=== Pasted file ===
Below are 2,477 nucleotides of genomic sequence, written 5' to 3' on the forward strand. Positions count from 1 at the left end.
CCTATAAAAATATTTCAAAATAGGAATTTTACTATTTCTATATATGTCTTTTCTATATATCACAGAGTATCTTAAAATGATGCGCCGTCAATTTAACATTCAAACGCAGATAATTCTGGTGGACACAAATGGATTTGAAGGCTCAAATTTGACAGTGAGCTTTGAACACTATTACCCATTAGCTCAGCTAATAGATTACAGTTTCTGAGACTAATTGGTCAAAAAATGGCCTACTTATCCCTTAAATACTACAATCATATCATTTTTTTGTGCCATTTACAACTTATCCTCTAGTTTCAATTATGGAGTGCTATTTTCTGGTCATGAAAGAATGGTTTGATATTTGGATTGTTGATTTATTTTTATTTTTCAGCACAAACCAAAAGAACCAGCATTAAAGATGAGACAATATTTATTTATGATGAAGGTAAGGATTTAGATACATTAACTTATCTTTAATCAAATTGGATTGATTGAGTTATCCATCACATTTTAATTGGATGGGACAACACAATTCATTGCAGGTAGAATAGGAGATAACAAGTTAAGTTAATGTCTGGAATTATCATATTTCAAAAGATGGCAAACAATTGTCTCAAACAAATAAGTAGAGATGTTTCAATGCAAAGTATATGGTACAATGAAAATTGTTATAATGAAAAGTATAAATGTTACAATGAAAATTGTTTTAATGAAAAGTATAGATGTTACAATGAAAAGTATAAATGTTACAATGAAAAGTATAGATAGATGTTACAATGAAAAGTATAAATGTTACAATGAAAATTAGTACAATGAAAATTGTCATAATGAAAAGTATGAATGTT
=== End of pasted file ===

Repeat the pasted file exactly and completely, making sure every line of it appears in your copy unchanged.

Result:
Below are 2,477 nucleotides of genomic sequence, written 5' to 3' on the forward strand. Positions count from 1 at the left end.
CCTATAAAAATATTTCAAAATAGGAATTTTACTATTTCTATATATGTCTTTTCTATATATCACAGAGTATCTTAAAATGATGCGCCGTCAATTTAACATTCAAACGCAGATAATTCTGGTGGACACAAATGGATTTGAAGGCTCAAATTTGACAGTGAGCTTTGAACACTATTACCCATTAGCTCAGCTAATAGATTACAGTTTCTGAGACTAATTGGTCAAAAAATGGCCTACTTATCCCTTAAATACTACAATCATATCATTTTTTTGTGCCATTTACAACTTATCCTCTAGTTTCAATTATGGAGTGCTATTTTCTGGTCATGAAAGAATGGTTTGATATTTGGATTGTTGATTTATTTTTATTTTTCAGCACAAACCAAAAGAACCAGCATTAAAGATGAGACAATATTTATTTATGATGAAGGTAAGGATTTAGATACATTAACTTATCTTTAATCAAATTGGATTGATTGAGTTATCCATCACATTTTAATTGGATGGGACAACACAATTCATTGCAGGTAGAATAGGAGATAACAAGTTAAGTTAATGTCTGGAATTATCATATTTCAAAAGATGGCAAACAATTGTCTCAAACAAATAAGTAGAGATGTTTCAATGCAAAGTATATGGTACAATGAAAATTGTTATAATGAAAAGTATAAATGTTACAATGAAAATTGTTTTAATGAAAAGTATAGATGTTACAATGAAAAGTATAAATGTTACAATGAAAAGTATAGATAGATGTTACAATGAAAAGTATAAATGTTACAATGAAAATTAGTACAATGAAAATTGTCATAATGAAAAGTATGAATGTT